Archive for April, 2014

NiMH 2000 Cycles

Tuesday, April 22nd, 2014

Comments recently asking how the NiMH chemistry fared beyond the first 1000 cycles in the battery life cycle test was a question i asked myself back in the day as well, so a second set of 1000 cycles were run but results were not posted til now.

After a second 1000 cycles the NiMH capacity faded an additional 5%, dropping to 58% of rated capacity from 63% after the first 1000 cycles.

The NiMH chemistry held up well in terms of cycle life when not abused or over-heated by the charger which in-practice can be a difficult thing to do with NiMH battery types due to difficulty at detecting and terminating a full charge correctly and preventing damage from over-heating, especially at faster charge rates such as C/2 and without the use of a temperature sensor.

The PCBA 5010-4 battery analyzer uses a custom ‘voltage only’ method of full-charge termination with multiple redundant detection methods for NiMH and NiCd chemistry types developed over ~15 years which now demonstrates its effectiveness in life cycle testing by not overheating the cells or causing venting of electrolyte and capacity loss other than by what seems to be normal loss as a function of normal use.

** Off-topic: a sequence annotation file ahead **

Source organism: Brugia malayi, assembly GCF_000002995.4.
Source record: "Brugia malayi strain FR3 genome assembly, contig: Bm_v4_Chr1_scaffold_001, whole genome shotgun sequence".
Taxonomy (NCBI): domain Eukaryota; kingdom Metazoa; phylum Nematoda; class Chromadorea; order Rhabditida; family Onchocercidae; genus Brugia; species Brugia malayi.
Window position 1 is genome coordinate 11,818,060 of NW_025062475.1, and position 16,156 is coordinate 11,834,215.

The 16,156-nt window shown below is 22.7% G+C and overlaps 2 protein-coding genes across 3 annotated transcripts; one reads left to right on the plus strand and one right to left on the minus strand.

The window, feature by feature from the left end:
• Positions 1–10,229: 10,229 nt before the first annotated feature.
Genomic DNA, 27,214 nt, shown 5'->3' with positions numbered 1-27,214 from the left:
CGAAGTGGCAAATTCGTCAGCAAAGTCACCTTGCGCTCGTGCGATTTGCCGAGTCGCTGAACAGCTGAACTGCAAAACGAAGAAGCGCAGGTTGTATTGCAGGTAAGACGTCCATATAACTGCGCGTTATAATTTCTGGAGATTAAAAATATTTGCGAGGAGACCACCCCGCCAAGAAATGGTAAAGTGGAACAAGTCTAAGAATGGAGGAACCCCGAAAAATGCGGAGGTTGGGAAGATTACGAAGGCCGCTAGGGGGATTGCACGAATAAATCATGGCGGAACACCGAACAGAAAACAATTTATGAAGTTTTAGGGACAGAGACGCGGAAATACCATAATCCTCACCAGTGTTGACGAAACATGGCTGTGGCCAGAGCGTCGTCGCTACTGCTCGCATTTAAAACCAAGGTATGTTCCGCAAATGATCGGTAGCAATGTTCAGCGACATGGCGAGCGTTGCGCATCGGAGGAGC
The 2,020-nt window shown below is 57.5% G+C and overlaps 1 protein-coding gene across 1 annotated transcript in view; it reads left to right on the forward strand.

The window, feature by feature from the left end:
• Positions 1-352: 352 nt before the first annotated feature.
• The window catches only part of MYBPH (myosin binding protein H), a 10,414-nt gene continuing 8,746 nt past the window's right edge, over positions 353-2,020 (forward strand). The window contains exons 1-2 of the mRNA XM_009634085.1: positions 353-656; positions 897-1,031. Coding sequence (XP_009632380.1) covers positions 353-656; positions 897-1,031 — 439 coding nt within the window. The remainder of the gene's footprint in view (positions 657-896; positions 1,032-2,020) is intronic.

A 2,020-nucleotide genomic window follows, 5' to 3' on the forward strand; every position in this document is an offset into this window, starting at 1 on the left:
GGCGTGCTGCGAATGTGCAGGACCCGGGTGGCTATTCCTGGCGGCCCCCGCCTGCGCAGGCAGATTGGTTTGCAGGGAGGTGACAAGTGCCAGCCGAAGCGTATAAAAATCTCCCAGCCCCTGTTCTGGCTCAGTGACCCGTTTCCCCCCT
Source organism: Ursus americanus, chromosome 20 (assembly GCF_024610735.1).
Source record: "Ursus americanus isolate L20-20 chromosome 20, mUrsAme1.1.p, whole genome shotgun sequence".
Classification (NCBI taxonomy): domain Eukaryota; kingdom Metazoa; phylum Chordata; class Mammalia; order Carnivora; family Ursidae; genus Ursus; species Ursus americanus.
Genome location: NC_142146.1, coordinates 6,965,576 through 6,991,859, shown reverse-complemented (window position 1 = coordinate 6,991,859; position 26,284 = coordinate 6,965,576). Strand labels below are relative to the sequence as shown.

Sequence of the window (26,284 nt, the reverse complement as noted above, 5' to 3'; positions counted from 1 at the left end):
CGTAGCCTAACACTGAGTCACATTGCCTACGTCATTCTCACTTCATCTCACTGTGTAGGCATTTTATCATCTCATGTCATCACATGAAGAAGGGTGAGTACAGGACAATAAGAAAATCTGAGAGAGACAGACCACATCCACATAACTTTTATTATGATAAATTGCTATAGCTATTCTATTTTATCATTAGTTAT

Lithium ion failure

Friday, April 4th, 2014

A good explanation of why lithium ion batteries lose capacity over their cycle life is that components of the electrolyte oxidize at the cathode under high voltage and high temperature conditions which then are reduced at the anode side and eventually block-off the porosity and ionic conduction deeper into the anode material which then results in lithium metal plating and shutting down of the cell.

This seems a more likely cause and effect than my explanation for the lithium ion lifecycle test below thinking the failure was due to pulverization of the cathode material since that would in turn cause oxygen release and gassing into a puffy cell which did not happen, so i think electrolyte reduction and coating on the anode would better explain the sudden loss of capacity.

A very interesting theory and technique for measurement of electrolyte degradation are explained in the video below by Jeff Dahn of Dalhousie University.

Why do Li-ion Batteries die ? and how to improve the situation?

Professor Jeff Dahn (Dalhousie University)
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